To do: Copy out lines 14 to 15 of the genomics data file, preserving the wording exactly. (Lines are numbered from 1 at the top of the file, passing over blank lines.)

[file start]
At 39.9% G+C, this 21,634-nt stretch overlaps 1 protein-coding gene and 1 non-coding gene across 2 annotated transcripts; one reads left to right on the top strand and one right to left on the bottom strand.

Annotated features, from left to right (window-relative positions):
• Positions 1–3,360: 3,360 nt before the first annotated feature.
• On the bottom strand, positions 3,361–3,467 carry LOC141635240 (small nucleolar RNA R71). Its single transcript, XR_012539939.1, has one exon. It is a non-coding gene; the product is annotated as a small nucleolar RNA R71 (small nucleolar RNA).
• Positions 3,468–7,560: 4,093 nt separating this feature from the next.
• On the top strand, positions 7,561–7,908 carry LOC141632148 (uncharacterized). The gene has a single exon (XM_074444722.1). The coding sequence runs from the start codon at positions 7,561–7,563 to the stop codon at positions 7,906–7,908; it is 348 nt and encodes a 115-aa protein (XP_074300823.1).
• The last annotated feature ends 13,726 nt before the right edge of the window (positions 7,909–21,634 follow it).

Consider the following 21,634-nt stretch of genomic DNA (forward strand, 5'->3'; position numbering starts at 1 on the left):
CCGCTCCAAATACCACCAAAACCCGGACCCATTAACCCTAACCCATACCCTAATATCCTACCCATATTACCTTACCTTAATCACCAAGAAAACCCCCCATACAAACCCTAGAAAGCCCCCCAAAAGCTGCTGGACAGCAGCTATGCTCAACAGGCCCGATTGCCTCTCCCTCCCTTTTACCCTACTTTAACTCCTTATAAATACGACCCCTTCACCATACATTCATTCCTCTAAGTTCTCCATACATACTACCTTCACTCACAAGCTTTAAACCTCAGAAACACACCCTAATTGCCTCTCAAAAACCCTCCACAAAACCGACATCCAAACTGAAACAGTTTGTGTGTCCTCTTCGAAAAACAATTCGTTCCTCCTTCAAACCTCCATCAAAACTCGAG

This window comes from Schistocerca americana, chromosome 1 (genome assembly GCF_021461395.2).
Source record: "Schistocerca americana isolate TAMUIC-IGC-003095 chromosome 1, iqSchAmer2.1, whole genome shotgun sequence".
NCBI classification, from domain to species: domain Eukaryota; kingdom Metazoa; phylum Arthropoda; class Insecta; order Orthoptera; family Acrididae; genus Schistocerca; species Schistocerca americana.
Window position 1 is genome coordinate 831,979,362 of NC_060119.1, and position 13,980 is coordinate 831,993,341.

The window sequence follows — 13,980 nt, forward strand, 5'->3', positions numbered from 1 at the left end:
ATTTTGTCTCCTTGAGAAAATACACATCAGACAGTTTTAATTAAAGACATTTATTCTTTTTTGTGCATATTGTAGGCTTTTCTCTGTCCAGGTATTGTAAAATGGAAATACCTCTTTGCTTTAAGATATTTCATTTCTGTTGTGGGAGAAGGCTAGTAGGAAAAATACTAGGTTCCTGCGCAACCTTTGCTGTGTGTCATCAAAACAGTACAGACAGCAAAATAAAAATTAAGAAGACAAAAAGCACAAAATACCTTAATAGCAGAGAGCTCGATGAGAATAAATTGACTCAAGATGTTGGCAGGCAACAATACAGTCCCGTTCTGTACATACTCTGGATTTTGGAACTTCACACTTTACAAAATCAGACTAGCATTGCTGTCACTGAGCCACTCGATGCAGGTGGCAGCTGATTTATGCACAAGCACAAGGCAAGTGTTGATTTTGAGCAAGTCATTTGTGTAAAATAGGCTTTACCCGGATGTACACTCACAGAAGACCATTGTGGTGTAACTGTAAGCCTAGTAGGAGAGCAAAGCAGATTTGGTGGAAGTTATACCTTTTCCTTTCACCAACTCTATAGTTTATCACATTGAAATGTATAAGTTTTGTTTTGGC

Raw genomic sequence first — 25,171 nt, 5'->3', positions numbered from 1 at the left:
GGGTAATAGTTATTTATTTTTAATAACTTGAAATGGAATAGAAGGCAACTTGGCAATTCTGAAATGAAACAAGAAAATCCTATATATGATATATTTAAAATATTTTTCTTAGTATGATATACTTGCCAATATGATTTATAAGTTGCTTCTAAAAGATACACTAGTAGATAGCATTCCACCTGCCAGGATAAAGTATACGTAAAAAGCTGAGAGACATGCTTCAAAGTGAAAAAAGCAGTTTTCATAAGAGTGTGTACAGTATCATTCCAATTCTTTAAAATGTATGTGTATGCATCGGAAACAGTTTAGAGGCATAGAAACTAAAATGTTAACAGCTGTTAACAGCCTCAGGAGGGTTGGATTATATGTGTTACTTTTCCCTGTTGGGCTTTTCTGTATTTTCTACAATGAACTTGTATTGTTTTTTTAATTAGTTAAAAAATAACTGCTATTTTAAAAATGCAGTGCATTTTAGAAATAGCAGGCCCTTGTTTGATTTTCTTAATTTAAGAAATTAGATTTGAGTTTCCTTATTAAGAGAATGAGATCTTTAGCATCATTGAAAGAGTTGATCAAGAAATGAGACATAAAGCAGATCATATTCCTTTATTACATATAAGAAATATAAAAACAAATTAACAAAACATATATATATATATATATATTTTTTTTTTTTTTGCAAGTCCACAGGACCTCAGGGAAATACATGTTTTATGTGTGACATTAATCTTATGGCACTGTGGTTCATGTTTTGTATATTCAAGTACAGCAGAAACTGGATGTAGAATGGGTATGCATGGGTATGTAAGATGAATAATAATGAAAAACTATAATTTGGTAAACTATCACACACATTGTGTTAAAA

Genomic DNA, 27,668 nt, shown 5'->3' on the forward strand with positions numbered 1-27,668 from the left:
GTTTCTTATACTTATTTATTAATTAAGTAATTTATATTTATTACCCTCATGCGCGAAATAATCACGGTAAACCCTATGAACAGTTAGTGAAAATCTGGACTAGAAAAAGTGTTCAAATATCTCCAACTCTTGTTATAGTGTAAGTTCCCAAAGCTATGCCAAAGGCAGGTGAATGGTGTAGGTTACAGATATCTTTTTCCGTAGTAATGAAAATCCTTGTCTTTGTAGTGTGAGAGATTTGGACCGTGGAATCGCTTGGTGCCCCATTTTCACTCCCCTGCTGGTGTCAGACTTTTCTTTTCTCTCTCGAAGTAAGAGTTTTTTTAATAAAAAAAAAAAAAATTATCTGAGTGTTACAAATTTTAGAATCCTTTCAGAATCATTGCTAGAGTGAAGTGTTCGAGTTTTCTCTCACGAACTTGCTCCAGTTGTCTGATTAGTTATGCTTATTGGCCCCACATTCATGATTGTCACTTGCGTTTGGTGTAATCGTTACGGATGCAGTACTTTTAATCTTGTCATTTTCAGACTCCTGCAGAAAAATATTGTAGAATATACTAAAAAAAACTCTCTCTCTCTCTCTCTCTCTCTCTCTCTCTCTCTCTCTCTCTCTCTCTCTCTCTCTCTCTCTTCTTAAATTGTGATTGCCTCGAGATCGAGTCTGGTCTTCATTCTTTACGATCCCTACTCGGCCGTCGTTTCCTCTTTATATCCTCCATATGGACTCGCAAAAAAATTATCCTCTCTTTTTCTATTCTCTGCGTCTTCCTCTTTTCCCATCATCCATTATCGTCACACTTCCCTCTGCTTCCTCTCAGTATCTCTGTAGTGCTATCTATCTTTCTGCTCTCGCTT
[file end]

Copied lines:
The window sequence follows — 13,980 nt, forward strand, 5'->3', positions numbered from 1 at the left end:
ATTTTGTCTCCTTGAGAAAATACACATCAGACAGTTTTAATTAAAGACATTTATTCTTTTTTGTGCATATTGTAGGCTTTTCTCTGTCCAGGTATTGTAAAATGGAAATACCTCTTTGCTTTAAGATATTTCATTTCTGTTGTGGGAGAAGGCTAGTAGGAAAAATACTAGGTTCCTGCGCAACCTTTGCTGTGTGTCATCAAAACAGTACAGACAGCAAAATAAAAATTAAGAAGACAAAAAGCACAAAATACCTTAATAGCAGAGAGCTCGATGAGAATAAATTGACTCAAGATGTTGGCAGGCAACAATACAGTCCCGTTCTGTACATACTCTGGATTTTGGAACTTCACACTTTACAAAATCAGACTAGCATTGCTGTCACTGAGCCACTCGATGCAGGTGGCAGCTGATTTATGCACAAGCACAAGGCAAGTGTTGATTTTGAGCAAGTCATTTGTGTAAAATAGGCTTTACCCGGATGTACACTCACAGAAGACCATTGTGGTGTAACTGTAAGCCTAGTAGGAGAGCAAAGCAGATTTGGTGGAAGTTATACCTTTTCCTTTCACCAACTCTATAGTTTATCACATTGAAATGTATAAGTTTTGTTTTGGC